The best breakup songs: Abba vs Fleetwood Mac

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You’d think pop darlings ABBA would have little in common with American rockers Fleetwood Mac.

Abba was a four-piece Swedish pop sensation that featured two stunning women on lead vocals and their songwriting husbands who played all the instruments. They split in 1982.

Fleetwood Mac, on the other hand, is a five-piece American rock band that first got together in 1967 and is still going strong today.

Fleetwood Mac rotated its lead vocalists–the songwriting trio of diminutive Stevie Nicks, her troubled ex-lover Lindsay Buckingham and the introverted Christine McVie. On bass was Christine’s husband John McVie. Mick Fleetwood, band founder and namesake, completed the lineup on drums.

Fleetwood Mac is renowned for its dysfunctional dynamic, while Abba–at least on the surface–projected a wholesome family-unit vibe.

Yet, despite their obvious differences both bands had big hits with songs about their internal relationship breakdowns.

Rumours, the album that propelled Fleetwood Mac into the stratosphere, was also a vehicle for Lindsay to reveal how much he hated Stevie for their break-up.

Stevie Nicks recalled that Lindsay wrote Go Your Own Way with the line, ‘Packin up, shacking up is all you wanna do,’ to humiliate her. He knew she would have to perform it onstage for the rest of their careers.

If you watch the original video clip, Stevie looks close to tears as she glares at Lindsay throughout the performance. He ignores her by concentrating on his guitar and singing into the microphone.

In contrast, Stevie’s song Dreams takes a more conciliatory tone and advises Lindsay that life will improve.

Then there is Christine McVie’s ‘You make lovin fun,‘ where she states that her new lover is so much more interesting than her soon-to-be ex-husband. Take that John McVie.

Abba’s songs were more cathartic as they tracked the marital breakdown of Agnetha Fältskog and Björn Ulvaeus’ marriage.

In Winner Takes it All, the song focuses on the loss of a once loving relationship. Unlike Fleetwood Mac, whose songs are much more provocative and accusatory, ABBA avoids blaming any particular individual.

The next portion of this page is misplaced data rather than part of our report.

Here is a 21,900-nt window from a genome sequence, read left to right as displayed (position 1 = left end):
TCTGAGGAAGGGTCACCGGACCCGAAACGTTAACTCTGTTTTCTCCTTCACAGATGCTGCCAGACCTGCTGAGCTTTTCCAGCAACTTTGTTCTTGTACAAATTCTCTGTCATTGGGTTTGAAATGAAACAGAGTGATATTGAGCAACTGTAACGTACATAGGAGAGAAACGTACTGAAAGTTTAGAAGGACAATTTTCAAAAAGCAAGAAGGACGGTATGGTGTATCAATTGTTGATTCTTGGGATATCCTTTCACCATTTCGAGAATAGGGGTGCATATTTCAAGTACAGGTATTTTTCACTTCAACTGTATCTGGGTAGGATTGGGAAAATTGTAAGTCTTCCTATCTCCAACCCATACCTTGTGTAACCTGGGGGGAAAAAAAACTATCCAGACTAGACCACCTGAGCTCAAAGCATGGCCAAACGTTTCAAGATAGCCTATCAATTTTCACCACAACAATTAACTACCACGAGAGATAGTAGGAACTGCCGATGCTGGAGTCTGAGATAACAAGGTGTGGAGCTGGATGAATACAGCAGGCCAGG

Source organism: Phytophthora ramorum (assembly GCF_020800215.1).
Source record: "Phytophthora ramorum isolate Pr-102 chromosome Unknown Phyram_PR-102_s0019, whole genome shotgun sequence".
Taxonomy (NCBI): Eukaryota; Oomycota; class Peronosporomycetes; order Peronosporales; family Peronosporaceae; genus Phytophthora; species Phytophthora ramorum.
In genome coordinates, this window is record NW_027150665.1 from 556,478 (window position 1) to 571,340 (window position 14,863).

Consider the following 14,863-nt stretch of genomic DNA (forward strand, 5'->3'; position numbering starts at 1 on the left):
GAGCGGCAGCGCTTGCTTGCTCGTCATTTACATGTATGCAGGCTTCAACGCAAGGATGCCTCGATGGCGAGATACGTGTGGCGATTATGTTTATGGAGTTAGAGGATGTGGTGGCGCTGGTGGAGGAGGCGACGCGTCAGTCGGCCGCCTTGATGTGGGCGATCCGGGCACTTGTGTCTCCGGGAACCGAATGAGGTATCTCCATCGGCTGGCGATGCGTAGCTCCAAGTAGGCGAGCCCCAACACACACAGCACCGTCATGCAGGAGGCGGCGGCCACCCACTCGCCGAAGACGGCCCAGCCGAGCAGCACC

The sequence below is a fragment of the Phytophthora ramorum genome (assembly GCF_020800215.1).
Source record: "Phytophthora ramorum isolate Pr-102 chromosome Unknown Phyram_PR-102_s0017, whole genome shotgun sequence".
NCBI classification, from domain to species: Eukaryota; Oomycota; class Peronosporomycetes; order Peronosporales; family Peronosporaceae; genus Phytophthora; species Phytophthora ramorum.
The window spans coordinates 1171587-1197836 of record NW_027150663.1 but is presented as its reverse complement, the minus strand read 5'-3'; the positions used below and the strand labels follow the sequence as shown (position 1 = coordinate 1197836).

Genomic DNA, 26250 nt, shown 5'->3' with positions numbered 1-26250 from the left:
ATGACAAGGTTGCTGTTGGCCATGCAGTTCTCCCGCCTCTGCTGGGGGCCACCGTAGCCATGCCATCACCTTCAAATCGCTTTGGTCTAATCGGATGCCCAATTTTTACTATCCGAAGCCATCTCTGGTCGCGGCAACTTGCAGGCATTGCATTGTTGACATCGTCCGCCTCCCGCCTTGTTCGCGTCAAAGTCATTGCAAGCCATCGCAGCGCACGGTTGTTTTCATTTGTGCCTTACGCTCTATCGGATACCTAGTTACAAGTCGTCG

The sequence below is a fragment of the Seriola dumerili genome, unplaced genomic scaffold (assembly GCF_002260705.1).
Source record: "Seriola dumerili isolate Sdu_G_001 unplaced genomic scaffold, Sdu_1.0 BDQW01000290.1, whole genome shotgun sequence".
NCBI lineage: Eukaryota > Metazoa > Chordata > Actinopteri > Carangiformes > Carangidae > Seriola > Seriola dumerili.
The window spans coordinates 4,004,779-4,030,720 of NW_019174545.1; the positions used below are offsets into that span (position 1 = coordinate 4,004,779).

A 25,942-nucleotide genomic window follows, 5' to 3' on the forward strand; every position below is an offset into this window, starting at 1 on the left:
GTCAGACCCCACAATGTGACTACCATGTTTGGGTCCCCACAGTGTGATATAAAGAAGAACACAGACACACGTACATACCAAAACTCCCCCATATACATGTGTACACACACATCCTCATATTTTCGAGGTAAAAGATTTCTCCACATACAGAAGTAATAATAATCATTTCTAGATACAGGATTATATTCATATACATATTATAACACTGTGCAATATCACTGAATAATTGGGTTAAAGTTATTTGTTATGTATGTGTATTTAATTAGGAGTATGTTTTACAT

This difference might be explained by the presence of children in Agnetha and Bjorn’s relationship. It would be unfair to them if their parents were squabbling publicly.

Or it could be a cultural difference.

Even the song’s film clip is less vitriolic than Fleetwood Mac’s. Agnetha looks sad and briefly glances at Bjorn as the camera pans away at the video’s conclusion.

Overall, ABBA’s approach might be more mature but it also lacks the dramatic backdrop that fuels Fleetwood Mac.

The ongoing fight between band members somehow keeps Fleetwood Mac together despite Lindsay Buckingham’s recent sacking.

Therefore, the award for ABBA vs Fleetwood Mac when it comes to the most entertaining songs about relationship breakups has to go to the more personally inflammatory and theatrical dynamic of Stevie, Lindsay, and Christine.

ABBA vs Fleetwood Mac | 30 secs

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About the author

Sue Bell is an entertainment writer and author of Backpacked: A mostly true story, Beat Street and When Dreamworks came to Stanley.


2 Comments


  1. I remember in the 80s my oldest sister won an Abba pack in a 3XY radio competition. Can’t remember the question, but she called the DJ with the winning answer which was “Swede” as in the vegetable.

    • I had ABBA posters all over my wall and all their albums. I would have been very envious that your sister won an ABBA pack.

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